On Jan. 19, 1870, the (Franklin) Planters’ Banner reported, “They lately had an earthquake in St. Landry, and it extended to Alexandria. Houses trembled, lamps shook on the table so that they nearly upset, families were alarmed, and it produced a decided sensation.
I stand corrected. I wrote several weeks back that there had never been a white Christmas in Acadiana. Eddie Broussard sends a note reminding me that a good part of coastal Louisiana woke up to snow on Christmas Day in 2004, and sends along pictures of his home on Pecan Island to prove it.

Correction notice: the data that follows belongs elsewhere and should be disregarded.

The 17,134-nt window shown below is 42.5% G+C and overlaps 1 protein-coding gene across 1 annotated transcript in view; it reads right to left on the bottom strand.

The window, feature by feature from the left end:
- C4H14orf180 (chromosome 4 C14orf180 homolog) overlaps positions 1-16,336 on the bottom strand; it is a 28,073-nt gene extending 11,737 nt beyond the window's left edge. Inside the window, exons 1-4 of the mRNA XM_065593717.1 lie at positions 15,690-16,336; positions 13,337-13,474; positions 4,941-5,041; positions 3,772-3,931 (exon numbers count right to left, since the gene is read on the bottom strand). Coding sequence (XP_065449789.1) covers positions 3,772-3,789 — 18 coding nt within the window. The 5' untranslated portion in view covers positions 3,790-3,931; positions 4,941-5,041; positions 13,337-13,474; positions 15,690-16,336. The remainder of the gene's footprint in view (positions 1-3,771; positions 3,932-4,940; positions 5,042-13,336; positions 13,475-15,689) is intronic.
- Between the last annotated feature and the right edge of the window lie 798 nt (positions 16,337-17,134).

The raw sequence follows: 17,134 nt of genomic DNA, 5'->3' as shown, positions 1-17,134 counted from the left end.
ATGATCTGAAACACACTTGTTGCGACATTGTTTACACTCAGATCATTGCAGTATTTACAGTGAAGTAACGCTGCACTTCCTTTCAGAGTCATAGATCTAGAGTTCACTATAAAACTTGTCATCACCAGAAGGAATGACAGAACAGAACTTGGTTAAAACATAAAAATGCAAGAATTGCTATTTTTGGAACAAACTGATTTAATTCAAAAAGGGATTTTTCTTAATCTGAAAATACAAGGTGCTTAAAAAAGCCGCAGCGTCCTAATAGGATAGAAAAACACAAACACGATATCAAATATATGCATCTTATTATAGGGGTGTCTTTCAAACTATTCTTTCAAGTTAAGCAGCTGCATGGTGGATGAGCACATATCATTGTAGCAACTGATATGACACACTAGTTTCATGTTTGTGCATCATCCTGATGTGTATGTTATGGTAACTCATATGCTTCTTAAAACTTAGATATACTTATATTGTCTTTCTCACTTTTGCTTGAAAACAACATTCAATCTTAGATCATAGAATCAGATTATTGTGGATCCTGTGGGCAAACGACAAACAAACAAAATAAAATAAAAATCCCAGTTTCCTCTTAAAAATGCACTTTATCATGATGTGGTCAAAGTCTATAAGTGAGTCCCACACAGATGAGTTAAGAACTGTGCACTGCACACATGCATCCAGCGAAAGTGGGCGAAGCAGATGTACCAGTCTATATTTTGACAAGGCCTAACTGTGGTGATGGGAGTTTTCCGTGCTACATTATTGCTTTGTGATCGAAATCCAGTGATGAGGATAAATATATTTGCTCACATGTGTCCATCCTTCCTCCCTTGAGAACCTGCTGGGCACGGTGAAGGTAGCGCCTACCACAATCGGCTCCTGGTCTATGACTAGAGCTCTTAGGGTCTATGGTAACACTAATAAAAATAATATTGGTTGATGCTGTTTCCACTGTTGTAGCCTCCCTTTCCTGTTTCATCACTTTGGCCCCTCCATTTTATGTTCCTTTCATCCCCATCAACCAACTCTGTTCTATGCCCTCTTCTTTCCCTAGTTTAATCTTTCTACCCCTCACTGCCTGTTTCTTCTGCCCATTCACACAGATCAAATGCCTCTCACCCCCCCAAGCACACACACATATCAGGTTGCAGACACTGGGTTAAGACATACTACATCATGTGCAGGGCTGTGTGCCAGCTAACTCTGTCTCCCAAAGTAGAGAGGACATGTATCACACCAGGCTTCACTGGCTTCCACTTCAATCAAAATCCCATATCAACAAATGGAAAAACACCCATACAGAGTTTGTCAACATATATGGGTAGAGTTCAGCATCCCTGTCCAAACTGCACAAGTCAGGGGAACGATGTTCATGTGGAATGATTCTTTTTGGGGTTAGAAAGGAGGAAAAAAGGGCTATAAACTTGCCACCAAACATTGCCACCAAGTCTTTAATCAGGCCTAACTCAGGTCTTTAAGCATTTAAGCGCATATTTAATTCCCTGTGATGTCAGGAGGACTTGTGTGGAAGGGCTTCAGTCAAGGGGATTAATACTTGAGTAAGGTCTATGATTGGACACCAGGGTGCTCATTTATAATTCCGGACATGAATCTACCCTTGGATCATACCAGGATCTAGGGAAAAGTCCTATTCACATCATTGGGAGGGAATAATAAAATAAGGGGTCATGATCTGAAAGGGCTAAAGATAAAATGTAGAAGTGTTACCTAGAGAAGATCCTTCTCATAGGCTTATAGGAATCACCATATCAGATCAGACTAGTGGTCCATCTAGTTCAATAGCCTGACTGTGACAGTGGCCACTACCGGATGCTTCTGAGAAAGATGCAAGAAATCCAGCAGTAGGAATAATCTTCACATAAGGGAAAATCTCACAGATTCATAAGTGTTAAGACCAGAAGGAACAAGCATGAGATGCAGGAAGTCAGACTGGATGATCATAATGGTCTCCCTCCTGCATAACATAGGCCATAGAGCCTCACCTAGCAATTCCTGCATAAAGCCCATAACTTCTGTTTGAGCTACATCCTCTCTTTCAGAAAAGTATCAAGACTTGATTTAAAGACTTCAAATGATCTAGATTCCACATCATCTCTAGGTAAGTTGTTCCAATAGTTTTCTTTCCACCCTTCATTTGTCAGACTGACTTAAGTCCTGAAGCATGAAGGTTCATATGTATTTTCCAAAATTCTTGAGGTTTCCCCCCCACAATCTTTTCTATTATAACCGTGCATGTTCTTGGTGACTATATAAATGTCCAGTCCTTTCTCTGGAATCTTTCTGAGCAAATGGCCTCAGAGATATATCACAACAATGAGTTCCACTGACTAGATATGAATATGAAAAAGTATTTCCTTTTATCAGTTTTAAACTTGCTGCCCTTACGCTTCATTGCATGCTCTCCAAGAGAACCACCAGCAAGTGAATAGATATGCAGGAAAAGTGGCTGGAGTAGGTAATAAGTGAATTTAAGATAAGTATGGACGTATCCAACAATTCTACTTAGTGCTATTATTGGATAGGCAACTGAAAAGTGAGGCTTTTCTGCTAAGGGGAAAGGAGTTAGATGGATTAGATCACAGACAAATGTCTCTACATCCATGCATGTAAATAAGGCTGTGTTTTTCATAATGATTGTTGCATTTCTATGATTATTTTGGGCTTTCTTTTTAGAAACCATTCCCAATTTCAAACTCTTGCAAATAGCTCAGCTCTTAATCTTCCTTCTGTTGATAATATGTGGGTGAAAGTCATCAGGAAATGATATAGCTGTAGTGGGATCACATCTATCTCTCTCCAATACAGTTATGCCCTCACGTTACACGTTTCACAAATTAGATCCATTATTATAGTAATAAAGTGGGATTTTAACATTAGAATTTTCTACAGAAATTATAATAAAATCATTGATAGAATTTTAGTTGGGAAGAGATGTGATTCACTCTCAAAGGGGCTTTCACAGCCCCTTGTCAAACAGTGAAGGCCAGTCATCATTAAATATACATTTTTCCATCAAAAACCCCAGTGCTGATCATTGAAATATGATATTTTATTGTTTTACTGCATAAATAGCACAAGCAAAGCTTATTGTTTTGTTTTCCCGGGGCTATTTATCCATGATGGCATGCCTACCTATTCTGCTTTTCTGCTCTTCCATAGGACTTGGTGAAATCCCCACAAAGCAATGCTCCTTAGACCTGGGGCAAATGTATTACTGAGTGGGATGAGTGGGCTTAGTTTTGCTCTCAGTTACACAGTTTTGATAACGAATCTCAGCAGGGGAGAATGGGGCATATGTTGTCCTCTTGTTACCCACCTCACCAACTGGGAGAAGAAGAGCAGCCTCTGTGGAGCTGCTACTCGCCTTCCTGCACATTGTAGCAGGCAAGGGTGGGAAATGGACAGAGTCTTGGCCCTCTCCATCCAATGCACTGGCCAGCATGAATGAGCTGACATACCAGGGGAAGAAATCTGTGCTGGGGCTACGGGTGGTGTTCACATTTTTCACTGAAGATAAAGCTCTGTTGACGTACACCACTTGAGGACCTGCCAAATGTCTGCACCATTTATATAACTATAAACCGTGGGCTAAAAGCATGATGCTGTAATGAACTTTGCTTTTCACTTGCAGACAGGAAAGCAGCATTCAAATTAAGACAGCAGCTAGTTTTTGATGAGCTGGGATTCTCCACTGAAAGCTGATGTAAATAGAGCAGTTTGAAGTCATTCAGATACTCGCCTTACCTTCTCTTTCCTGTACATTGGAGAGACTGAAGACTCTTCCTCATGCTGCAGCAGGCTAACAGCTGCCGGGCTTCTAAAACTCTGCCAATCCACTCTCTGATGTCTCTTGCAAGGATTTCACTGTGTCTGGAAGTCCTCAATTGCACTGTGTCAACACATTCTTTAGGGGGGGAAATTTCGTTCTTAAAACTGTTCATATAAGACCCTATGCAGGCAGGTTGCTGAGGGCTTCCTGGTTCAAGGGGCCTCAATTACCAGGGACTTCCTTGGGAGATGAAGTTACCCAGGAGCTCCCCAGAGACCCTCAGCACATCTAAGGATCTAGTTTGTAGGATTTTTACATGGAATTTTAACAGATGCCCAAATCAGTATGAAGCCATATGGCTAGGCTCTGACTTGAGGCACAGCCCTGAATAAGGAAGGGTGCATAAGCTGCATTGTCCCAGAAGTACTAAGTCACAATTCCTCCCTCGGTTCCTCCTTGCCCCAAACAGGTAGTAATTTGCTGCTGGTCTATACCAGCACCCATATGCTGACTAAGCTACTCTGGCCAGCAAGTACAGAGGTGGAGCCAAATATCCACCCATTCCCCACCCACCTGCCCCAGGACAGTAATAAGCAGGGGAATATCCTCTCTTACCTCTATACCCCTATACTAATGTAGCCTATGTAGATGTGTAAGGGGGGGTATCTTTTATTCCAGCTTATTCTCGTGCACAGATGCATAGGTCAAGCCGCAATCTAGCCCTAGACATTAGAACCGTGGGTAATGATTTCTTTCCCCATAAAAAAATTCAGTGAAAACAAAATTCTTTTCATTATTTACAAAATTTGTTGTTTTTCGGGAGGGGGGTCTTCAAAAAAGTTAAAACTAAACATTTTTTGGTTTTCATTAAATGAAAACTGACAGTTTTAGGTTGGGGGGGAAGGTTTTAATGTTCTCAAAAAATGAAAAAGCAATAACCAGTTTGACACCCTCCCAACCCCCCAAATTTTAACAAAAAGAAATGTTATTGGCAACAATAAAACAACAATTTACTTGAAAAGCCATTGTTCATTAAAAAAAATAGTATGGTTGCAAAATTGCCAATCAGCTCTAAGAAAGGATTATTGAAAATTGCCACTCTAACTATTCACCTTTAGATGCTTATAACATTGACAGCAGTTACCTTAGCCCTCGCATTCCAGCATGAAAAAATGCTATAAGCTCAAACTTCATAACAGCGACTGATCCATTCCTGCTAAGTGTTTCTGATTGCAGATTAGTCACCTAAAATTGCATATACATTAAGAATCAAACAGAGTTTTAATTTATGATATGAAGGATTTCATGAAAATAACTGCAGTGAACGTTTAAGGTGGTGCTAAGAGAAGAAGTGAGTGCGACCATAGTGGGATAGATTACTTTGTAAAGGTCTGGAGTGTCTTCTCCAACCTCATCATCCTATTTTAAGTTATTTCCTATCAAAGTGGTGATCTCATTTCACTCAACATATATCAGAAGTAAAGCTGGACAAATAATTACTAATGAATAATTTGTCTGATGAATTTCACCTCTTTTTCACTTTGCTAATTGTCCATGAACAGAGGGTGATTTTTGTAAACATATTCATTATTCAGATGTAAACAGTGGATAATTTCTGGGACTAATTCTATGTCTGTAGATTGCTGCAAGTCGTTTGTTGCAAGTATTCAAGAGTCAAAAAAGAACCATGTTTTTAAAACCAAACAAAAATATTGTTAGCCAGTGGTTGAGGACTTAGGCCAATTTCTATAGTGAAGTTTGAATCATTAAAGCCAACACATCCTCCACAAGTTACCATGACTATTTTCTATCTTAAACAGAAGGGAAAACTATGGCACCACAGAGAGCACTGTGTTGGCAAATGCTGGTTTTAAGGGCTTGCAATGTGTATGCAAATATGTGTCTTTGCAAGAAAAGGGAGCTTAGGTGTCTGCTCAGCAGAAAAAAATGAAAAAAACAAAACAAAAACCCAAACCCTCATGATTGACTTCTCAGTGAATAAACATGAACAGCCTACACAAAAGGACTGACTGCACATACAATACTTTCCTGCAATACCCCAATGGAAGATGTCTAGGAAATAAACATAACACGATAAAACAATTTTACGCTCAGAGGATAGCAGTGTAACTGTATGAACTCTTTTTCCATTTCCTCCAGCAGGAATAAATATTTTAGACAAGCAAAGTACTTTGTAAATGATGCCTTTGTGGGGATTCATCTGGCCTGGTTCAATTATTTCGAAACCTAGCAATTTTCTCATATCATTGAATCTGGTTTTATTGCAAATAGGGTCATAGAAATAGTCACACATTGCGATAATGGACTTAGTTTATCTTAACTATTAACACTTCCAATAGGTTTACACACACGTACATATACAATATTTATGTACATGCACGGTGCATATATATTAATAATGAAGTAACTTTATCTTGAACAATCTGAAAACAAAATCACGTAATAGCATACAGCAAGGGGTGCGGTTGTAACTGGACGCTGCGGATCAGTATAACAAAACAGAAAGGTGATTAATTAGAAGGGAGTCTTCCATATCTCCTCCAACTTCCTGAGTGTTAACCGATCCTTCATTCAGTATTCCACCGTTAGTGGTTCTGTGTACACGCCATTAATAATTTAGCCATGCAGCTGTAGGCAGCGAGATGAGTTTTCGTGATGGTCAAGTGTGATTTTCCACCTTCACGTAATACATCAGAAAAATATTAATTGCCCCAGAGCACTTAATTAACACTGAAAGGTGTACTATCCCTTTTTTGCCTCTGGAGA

If you have roots in north St. Landry or Evangeline parishes, the chances are pretty good that you are a Soileau or kin to one. But the family may never have made it to south Louisiana if the first of the clan to come to these parts hadn’t been able to escape a Natchez Indian massacre.
Last week, I wondered in this column about the origin of a woman named La Christiane who distributed gifts to Cajuns at Christmas time. That was about all I knew about her, and that little was based on an article that appeared in the Morning Advocate in 1980.